January 30, 1947 -- Randall H. Cooper, executive secretary of the State Street Council, asserts that redevelopment of Chicago's "blighted areas" is a necessity and that the Loop is "faced with more problems than ever before in its history." The continuing flight of families to the suburbs and the resulting loss of tax and business revenue have the merchants feeling blue. They would get bluer. The 1947 photo above was taken at Wells and Madison.

Wednesday, January 29, 2020

January 29, 1935 -- Highland Park Mansion Sells to Maurice L. Rothschild


January 29, 1935 – The president and namesake of Maurice L. Rothschild, Inc. purchases the 18-acre estate of the late A. G. Becker, a La Salle Street banker.  Becker built the Highland Park home in 1922 with plans drawn by architect Howard Van Doren Shaw.  The grounds around the home were designed by Jens Jensen and feature three ravines and a lake frontage of 1,000 feet.  Becker died in 1925, and his widow, Kate, occupied the residence until shortly before the sale.  The estate was saved in 2007 when Wendy and Jim Abrams stepped up to purchase the estate from developer Orren Pickell, a move that kept the coveted North Shore property from being subdivided.  Pickell had purchased the property for $19 million after U. S. Marshals had seized it from owner Mickey Segal.  The above rendering shows Howard Van Doren Shaw’s rendering for the west elevation of the main house.  For an understanding of the sumptuousness of the home and the grandeur of Jensen’s landscape design, check out this slideshow.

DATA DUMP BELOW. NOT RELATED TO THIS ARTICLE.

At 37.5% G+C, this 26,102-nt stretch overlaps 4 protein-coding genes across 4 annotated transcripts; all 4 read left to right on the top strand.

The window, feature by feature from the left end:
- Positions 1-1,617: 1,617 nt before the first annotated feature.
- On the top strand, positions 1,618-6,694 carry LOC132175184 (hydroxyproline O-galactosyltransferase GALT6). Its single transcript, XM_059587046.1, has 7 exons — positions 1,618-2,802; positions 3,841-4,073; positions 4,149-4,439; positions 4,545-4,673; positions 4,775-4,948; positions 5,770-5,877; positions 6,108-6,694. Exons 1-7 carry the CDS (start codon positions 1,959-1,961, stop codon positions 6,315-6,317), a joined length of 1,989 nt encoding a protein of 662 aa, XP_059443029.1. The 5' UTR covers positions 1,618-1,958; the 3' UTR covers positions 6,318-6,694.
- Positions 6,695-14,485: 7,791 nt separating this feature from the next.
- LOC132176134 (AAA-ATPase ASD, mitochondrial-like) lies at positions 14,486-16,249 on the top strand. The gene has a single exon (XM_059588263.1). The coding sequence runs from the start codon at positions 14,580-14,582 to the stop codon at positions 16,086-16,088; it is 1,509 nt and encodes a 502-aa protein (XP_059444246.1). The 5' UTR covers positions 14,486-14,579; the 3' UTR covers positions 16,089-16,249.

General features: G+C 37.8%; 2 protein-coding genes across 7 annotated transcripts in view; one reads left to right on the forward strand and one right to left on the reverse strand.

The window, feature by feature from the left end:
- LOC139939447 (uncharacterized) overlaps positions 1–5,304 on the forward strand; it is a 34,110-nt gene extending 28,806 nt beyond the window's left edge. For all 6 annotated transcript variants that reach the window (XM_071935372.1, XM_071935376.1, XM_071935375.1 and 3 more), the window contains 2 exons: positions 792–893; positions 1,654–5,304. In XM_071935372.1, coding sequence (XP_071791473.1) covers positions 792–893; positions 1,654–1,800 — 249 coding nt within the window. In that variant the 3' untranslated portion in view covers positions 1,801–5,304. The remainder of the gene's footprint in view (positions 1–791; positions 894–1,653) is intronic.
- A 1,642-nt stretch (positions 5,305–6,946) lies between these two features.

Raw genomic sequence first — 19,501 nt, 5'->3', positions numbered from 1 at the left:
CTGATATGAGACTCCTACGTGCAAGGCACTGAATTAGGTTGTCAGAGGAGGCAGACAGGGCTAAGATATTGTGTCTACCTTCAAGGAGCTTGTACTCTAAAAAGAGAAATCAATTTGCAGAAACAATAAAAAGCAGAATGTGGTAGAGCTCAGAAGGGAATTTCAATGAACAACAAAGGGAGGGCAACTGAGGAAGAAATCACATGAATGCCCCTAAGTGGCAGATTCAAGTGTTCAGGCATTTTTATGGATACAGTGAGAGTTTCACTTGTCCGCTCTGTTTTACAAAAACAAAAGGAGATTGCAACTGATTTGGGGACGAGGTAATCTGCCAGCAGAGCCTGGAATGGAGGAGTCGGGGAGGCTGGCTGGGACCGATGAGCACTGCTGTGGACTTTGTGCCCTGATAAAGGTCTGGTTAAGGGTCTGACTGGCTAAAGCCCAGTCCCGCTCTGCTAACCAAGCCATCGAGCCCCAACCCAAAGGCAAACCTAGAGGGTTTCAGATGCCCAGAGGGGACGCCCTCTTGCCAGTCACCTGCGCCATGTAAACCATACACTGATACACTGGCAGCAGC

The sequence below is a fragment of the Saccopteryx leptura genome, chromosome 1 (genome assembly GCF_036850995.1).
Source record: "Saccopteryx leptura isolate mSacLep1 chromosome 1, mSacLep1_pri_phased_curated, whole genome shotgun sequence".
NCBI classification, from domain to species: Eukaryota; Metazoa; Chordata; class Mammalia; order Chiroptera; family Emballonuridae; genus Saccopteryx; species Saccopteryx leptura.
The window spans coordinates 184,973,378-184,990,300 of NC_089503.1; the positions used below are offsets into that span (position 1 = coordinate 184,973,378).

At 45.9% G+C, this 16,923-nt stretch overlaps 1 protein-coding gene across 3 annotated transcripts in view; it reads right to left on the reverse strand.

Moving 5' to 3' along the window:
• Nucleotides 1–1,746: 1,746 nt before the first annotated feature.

January 29, 1944 –The vice-president of W-G-N Inc. announces that the radio station has placed an order for a 40,000-watt transmitter and filed for an application for a television wavelength and construction permit with the Federal Communications Commission. Although no work can begin until the conclusion of the war, W-G-N’s application will be the first permit that will lead to construction when hostilities cease.  The announcement comes on the heels of the station’s announcement on New Year’s Day that it plans to build a new building on a site owned by the Chicago Tribune that fronts on Michigan Avenue.  The building will “contain large spaces suggestive of Hollywood movie stages … The entire top floor of the building will be devoted to television, under plans tentatively approved.” [Chicago Daily Tribune, January 30, 1944]  W-G-N has also ordered four television cameras, two equipped with telephoto lenses.  It is anticipated that in-home receivers, which before the war measured 12 by 15 inches at the most, will have screens up to 18 by 24 inches when production begins … although “staggering economic problems must be solved before these potentialities may be realized.”  The photo shows preparations to lay the cornerstone at the new television building on July 6, 1950.

January 29, 1911 -- A new tunnel is opened that carries Washington Boulevard under the Chicago River, the second tunnel at this location. The first one was opened in 1869, but an Act of Congress in 1904 declared it an "unreasonable obstruction to free navigation," and the Secretary of War ordered its removal. Because the roof of the old tunnel was less than 17 feet below the surface of the river, vessels were constantly grounding themselves on it, obstructing river traffic in a narrow channel filled with ships heading to the lumber yards and grain silos to the south. When the river was reversed in 1900, the river had even less depth which prompted the action of Congress four years later. The new tunnel lay 27 feet below the surface and extended for 1,520 feet. The tunnel was still used by streetcars in the early 1950's, but the portals were filled in during the 1960's and a tunnel at Washington Street ceased to exist after close to a hundred years of service.